China could maintain its strict border restrictions throughout the year as it prepares to host the Winter Olympics and a series of political events in 2022, Goldman Sachs Group Inc said.
The information that vaccines produced by the state-owned Sinovac Biotech Ltd. offer limited protection against the omicron variant will likely strengthen China’s resolve to stick to its Covid Zero strategy, analysts led by Andrew Tilton wrote in a note on Tuesday.
China is one of the few countries in the world still committed to the Covid Zero approach, while many others have turned to life with the virus.
Strict measures to contain epidemics – like the current Xi’an hard lockdown – have resulted in disruptions to production and travel, and lower consumption, adding pressure on an economy already weighed down by a slowdown in the economy. housing market.
Quarantine requirements for travelers arriving from overseas could be maintained to avoid major disruption of the Winter Olympics, which begin next month, the annual meeting of the national legislature in March, and the 20th Communist Party Congress. in the fourth quarter, Goldman analysts said.
President Xi Jinping is expected to get an unprecedented third term at the party event once every five years.
With Covid-19 likely to be spread outside China and with the party congress approaching in the last quarter “we doubt policymakers will eliminate quarantines before then,” analysts said. “With transmission typically higher during the winter months, it is possible that border restrictions will remain largely intact until spring 2023.”
China’s tough measures to contain Covid won’t work as well this year as they did in 2020, said Ian Bremmer, chairman of Eurasia Group, a political risk consultancy. This means supply chain challenges will continue around the world and inflation could persist longer than expected, he said.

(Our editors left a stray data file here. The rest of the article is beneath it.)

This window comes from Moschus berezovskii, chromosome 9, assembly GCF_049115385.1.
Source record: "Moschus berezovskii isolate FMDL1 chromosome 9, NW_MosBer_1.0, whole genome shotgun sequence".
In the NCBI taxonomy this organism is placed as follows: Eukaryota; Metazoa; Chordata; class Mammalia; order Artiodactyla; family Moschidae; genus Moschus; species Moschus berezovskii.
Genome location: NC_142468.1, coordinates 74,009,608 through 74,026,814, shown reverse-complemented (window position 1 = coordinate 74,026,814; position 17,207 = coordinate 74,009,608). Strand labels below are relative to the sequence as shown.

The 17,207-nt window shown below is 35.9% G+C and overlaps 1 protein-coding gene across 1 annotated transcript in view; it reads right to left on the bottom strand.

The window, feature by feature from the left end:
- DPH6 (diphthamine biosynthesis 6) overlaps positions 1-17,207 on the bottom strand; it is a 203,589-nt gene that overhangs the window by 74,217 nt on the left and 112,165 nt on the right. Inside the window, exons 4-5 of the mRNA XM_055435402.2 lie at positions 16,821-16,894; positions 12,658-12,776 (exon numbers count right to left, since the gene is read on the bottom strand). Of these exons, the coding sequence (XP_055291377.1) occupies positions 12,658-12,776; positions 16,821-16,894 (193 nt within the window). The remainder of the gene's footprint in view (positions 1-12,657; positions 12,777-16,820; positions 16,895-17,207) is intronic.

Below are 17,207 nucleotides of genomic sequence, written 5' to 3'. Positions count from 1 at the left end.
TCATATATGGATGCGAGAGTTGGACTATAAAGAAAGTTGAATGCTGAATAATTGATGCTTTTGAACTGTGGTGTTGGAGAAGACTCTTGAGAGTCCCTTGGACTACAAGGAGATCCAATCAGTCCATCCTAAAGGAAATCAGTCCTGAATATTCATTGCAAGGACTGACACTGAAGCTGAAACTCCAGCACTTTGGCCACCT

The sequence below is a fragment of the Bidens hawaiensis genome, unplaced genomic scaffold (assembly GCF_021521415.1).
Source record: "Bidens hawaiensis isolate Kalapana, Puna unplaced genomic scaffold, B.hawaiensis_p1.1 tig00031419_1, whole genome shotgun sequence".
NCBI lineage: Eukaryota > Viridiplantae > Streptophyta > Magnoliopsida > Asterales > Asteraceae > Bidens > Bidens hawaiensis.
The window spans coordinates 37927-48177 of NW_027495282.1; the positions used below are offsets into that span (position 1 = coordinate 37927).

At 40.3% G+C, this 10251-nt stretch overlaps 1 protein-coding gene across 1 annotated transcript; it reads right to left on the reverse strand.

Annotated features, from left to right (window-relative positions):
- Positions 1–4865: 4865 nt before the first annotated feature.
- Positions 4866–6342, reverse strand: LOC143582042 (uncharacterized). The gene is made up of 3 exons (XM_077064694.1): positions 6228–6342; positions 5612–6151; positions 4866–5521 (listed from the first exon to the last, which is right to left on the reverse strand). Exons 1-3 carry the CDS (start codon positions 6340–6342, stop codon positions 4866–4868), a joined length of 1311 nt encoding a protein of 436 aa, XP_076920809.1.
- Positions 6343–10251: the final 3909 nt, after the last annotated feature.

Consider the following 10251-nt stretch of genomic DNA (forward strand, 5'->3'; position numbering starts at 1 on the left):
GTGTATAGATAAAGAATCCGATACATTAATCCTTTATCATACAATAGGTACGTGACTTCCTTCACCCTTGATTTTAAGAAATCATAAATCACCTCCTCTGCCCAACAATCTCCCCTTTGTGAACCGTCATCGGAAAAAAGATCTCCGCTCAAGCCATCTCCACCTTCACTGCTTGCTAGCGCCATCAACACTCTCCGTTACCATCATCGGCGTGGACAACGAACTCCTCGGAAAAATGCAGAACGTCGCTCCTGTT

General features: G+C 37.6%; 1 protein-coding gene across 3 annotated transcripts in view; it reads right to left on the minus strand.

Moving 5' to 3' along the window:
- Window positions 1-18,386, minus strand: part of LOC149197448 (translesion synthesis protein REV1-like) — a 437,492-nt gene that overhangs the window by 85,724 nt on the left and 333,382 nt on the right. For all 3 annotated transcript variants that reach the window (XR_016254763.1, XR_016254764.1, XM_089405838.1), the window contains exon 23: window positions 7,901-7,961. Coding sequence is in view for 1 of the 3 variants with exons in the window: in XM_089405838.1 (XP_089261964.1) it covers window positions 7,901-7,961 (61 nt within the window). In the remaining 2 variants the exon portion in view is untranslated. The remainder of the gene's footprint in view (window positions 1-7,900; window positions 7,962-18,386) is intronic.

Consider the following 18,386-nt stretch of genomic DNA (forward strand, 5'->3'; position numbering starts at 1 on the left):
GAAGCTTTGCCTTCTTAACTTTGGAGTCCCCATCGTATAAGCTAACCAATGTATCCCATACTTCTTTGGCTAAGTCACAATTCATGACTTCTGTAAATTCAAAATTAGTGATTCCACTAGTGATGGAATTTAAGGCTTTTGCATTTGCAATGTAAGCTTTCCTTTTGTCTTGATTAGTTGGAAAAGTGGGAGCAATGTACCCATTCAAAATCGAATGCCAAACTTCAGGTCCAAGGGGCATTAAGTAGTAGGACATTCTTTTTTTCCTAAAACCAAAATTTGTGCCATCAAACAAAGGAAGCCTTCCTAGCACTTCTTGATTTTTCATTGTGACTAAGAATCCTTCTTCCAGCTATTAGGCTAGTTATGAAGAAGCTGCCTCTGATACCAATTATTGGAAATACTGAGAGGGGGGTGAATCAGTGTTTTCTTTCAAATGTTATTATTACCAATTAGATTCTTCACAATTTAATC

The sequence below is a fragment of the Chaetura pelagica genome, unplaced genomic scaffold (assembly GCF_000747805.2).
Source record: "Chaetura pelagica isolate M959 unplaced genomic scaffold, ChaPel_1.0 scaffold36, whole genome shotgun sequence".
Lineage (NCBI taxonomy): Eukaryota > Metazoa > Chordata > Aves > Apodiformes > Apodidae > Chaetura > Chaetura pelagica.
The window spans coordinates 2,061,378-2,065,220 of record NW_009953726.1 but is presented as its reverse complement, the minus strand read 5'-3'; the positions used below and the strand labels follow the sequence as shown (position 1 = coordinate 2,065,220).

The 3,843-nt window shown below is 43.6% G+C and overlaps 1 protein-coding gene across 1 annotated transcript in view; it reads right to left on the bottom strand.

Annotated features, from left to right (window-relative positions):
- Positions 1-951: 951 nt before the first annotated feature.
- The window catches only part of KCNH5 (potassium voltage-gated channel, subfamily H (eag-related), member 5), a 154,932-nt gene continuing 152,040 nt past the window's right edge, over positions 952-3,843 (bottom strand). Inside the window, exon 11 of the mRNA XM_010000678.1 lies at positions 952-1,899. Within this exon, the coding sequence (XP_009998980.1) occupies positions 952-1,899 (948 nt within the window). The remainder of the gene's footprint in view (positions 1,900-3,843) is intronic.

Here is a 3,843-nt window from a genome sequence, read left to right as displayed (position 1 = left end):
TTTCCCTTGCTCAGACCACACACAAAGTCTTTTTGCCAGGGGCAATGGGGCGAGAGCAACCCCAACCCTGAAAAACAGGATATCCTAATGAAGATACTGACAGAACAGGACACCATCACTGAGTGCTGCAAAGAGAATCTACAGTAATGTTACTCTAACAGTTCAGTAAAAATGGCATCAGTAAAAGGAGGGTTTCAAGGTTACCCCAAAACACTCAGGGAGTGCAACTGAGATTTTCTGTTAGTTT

âThe ability to live with the virus, an extremely easily transmitted virus that is not as deadly, is the exact opposite of China’s zero Covid policy, and zero Covid will not work for them. But they’re going to stick with it, âBremmer told Bloomberg TV. “This is not primarily a challenge caused by a virus, but it is a challenge the Chinese government cannot meet.”
Beijing has pledged this year to reorient its policy towards stabilizing economic growth rather than risk prevention, as it warns of a triple whammy: contraction in demand, shock in supply and weakening expectations. .
Last month, the central bank boosted liquidity by reducing the amount of cash lenders must keep in reserve. Authorities have also said they will respond better to what they call “reasonable demand” for housing as they work to limit the fallout from a debt crisis spreading to the real estate industry. from the country.
Goldman expects a further reduction in the reserve requirement ratio in the first quarter, with credit-focused easing and tax measures cushioning but not completely absorbing the slowdown in the housing market.
Rest of asia
The yuan could see “small further gains” to 6.2 per dollar by the end of this year, with China maintaining a “significant” current account surplus, analysts said. The Chinese currency would also benefit from a strong net inflow of portfolios driven by index inclusions and a potential acceleration in stock purchases by foreigners, with domestic stocks likely outperforming this year than the year. last, they added.
For the rest of Asia, a shift to ‘living with Covid’ is likely to dominate the economic response to the pandemic, with headline inflation unlikely to accelerate significantly from current levels as central banks raise rates of interest, topping New Zealand, South Korea and Singapore.
“We expect the three to tighten further in 2022 and be joined by many of their peers in the region,” Goldman analysts wrote. âIn our opinion, the next group of central banks most likely to increase are India, Malaysia, Indonesia and Taiwan.
Japan’s economy is likely to grow by 2.7%, which would be the fastest pace in a decade, supported by fiscal easing and global demand.